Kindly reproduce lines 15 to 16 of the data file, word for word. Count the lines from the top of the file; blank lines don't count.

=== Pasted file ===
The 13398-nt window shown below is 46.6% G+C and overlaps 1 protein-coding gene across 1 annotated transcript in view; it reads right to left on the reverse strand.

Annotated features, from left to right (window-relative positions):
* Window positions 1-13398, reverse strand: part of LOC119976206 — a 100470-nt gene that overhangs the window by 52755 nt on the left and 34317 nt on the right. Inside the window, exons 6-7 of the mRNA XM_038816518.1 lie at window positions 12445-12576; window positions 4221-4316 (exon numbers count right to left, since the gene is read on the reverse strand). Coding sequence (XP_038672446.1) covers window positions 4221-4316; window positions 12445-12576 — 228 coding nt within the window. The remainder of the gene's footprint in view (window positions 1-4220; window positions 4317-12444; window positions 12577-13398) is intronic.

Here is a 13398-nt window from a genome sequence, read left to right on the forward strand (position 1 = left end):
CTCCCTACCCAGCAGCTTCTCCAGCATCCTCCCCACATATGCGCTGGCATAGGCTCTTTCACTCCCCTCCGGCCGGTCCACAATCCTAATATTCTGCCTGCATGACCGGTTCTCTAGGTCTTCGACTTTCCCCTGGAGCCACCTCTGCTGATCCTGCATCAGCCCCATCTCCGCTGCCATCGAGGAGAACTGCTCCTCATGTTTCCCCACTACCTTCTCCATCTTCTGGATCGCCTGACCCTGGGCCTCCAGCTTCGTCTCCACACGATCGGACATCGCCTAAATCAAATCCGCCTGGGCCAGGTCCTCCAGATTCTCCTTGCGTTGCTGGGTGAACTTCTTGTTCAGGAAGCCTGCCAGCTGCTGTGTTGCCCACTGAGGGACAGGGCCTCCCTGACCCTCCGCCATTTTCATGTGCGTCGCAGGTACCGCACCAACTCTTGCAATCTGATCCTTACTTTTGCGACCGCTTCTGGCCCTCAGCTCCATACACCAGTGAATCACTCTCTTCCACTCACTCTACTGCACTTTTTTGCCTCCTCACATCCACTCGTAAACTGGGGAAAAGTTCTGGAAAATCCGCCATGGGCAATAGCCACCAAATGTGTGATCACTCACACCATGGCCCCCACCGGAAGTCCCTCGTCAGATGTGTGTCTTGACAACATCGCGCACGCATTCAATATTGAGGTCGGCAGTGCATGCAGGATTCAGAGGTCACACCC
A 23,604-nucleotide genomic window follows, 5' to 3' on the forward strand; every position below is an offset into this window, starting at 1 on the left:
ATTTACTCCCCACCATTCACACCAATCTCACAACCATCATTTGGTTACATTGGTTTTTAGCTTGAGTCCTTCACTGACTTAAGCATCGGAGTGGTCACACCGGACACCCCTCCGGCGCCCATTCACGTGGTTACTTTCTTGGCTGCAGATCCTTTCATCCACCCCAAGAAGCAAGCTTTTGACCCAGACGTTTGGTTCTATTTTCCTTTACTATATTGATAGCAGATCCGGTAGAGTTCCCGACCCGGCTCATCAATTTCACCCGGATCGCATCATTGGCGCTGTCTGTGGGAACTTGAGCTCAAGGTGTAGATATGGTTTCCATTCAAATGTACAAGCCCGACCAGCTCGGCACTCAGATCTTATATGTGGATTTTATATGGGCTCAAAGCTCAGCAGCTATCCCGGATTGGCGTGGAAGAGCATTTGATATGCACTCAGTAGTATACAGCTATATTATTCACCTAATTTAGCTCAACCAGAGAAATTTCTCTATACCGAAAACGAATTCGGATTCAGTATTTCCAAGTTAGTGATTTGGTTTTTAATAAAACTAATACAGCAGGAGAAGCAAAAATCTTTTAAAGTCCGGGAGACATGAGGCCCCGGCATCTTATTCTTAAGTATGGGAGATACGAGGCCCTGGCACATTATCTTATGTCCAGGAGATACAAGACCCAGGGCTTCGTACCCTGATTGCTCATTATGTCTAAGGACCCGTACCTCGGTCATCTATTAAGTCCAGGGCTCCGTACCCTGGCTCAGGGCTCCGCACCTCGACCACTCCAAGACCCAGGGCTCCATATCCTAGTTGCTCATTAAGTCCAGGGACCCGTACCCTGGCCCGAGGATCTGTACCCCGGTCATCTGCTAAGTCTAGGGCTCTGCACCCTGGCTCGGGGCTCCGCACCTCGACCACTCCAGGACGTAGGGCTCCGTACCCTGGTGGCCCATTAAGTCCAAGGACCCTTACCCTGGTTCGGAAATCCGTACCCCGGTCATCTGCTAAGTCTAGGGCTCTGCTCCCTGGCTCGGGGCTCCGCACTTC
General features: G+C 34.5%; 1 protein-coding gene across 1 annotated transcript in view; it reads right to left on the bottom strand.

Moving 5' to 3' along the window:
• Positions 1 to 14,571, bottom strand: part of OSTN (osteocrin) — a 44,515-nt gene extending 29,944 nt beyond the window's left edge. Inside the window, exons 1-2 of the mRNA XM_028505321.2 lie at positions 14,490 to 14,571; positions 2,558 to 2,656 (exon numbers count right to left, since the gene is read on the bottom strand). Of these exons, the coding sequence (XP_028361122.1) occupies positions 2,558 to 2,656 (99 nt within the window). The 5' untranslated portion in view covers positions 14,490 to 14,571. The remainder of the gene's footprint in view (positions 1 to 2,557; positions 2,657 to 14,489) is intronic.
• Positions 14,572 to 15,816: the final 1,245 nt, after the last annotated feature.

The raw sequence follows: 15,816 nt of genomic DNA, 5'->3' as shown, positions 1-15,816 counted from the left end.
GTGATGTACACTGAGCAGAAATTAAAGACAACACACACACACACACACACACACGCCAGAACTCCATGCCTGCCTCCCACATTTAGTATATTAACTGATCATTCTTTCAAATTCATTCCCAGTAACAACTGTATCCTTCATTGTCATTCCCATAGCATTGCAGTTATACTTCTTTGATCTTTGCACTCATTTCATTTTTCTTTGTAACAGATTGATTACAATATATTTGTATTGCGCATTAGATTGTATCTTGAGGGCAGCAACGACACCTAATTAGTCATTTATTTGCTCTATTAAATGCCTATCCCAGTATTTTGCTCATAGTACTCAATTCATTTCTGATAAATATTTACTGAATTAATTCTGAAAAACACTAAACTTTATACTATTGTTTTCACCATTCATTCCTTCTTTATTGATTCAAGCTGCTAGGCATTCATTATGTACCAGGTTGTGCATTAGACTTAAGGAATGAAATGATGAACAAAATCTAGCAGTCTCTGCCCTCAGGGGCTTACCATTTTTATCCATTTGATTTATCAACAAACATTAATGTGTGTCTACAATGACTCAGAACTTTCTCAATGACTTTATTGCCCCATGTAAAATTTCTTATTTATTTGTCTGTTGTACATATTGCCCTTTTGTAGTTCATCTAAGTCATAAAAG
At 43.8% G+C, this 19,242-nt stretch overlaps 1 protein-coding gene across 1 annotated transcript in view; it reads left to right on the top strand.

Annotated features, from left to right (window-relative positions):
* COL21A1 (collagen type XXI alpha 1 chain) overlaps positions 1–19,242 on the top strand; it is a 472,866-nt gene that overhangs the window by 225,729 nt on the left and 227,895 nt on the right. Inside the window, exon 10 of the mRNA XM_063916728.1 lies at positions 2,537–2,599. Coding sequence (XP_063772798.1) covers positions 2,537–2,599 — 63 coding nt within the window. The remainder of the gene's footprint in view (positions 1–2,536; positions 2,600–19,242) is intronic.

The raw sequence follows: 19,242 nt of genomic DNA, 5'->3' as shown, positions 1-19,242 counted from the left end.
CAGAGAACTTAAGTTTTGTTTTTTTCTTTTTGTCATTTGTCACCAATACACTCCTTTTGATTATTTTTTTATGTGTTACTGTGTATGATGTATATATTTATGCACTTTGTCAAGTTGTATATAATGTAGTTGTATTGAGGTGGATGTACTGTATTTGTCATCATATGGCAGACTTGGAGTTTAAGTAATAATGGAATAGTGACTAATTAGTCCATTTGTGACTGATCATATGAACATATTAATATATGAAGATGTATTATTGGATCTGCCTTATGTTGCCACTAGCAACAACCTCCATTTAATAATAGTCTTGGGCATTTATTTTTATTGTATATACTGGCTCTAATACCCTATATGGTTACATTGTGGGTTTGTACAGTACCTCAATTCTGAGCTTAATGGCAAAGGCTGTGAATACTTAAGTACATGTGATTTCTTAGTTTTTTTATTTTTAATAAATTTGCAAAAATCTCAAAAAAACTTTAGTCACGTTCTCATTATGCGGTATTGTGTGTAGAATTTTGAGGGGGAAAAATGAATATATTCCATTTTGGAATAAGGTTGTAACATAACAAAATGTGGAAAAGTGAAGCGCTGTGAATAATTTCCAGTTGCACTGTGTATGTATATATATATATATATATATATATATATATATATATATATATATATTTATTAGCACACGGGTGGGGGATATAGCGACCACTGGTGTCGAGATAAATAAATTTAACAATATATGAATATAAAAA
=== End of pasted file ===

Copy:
Annotated features, from left to right (window-relative positions):
* COL21A1 (collagen type XXI alpha 1 chain) overlaps positions 1–19,242 on the top strand; it is a 472,866-nt gene that overhangs the window by 225,729 nt on the left and 227,895 nt on the right. Inside the window, exon 10 of the mRNA XM_063916728.1 lies at positions 2,537–2,599. Coding sequence (XP_063772798.1) covers positions 2,537–2,599 — 63 coding nt within the window. The remainder of the gene's footprint in view (positions 1–2,536; positions 2,600–19,242) is intronic.